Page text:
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Is DAS the storage comeback kid?

LSI scents resurgence

Internet Security Threat Report 2014

Striking a note contrary to convergence and shared storage conventional wisdom, LSI is seeing signs of a resurgence in direct-attached storage.

The prevailing idea is that server proliferation and virtualisation in data centres is strengthening the need for consolidated and shared data storage, either network-attched storage (NAS) for files or block-oriented storage area networks (SANs).

LSI's Robin Wagner, senior director for storage in its components division, says that SAS and small form factor drives are beginning to change that. The evidence is anecdotal and based on LSI shipping more than 13 million SAS integrated circuit (ICs) to its customers for use mostly on servers. LSI has also shipped more than five million SAS RAID stacks, MegaRAID, etc, solely for use on servers. It's looking forward to shipping faster 6Gbit/s SAS ICs towards the end of this year.

Harry Mason, LSI's director of industry marketing, said it's not that LSI's server-oriented SAS IC shipments are growing faster than its Engenio SAS controller storage array business into the SAN and NAS markets. They are growing too and there's no evidence that server SAS is replacing networked array SAS.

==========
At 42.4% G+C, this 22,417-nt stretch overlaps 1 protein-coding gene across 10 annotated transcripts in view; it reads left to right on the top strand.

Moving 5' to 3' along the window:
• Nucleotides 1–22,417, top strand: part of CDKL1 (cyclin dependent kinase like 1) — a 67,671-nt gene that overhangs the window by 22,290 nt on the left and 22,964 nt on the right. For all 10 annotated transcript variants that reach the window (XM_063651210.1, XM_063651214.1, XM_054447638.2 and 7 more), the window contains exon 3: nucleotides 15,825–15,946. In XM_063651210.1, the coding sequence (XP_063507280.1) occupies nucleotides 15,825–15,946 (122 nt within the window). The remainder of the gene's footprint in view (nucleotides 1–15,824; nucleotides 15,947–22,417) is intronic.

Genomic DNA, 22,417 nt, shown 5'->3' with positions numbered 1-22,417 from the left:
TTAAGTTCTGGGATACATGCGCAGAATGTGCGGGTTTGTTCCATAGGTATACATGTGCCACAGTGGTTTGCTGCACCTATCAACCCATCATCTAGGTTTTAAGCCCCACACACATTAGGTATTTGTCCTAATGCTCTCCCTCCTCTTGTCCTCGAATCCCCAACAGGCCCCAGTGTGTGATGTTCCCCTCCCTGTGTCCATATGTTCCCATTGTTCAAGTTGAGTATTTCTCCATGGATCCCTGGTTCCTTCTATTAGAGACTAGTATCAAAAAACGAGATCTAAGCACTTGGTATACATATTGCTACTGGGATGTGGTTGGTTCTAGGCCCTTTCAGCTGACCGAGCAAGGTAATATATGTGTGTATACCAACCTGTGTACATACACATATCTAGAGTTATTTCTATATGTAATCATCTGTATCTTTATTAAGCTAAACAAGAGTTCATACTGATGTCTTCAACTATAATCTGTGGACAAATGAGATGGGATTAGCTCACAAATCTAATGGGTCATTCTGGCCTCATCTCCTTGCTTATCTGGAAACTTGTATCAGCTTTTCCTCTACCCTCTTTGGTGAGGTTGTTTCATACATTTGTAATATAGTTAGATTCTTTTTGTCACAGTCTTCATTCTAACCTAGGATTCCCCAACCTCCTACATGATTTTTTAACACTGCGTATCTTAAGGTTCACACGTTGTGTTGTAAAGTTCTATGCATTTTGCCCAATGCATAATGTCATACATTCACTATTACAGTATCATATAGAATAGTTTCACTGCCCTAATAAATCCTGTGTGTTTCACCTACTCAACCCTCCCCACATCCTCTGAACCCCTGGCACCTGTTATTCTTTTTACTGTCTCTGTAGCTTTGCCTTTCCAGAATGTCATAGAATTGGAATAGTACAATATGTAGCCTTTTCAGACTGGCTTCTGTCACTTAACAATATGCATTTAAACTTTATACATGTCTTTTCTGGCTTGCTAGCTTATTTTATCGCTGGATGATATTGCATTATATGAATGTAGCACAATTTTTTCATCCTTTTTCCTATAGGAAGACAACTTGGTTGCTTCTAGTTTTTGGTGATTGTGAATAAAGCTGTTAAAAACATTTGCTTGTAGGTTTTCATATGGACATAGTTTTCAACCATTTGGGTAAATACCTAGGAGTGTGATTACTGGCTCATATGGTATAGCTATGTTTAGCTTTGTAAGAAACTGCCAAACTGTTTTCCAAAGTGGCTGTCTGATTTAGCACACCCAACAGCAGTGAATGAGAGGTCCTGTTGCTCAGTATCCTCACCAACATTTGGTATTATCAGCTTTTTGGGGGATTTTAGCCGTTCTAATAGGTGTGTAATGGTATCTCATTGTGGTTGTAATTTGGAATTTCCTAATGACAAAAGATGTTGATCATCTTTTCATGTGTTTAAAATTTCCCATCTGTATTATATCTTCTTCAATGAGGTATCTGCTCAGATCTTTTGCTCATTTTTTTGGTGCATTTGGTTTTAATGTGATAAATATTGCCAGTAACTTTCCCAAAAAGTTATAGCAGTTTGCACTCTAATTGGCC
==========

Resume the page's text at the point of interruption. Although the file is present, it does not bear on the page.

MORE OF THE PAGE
The scenario that Wagner and Mason are painting is one where virtualised servers, along with blade servers, can now have a lot of direct-attach, fast-access, SAS storage, particularly with 2.5-inch small form factor drives. SAS zoning, which enables the splitting up of a pool of DAS storage and its mapping to applications helps. The SAS-controller storage can be split up and mapped to individual VMs so that there is consolidated storage for the virtual machines.

They say this is an entry-level virtualised and/or bladed server thing. For more substantial server environments, and to support the movement of VMs and their stored data between physical as well as virtual servers then networked storage will be needed. HP, with its LeftHand Networks software, can take grouped servers' DAS and turn it into a SAN which will suit many SMEs. It pushes the crossover point between DAS and networked storage higher. ®

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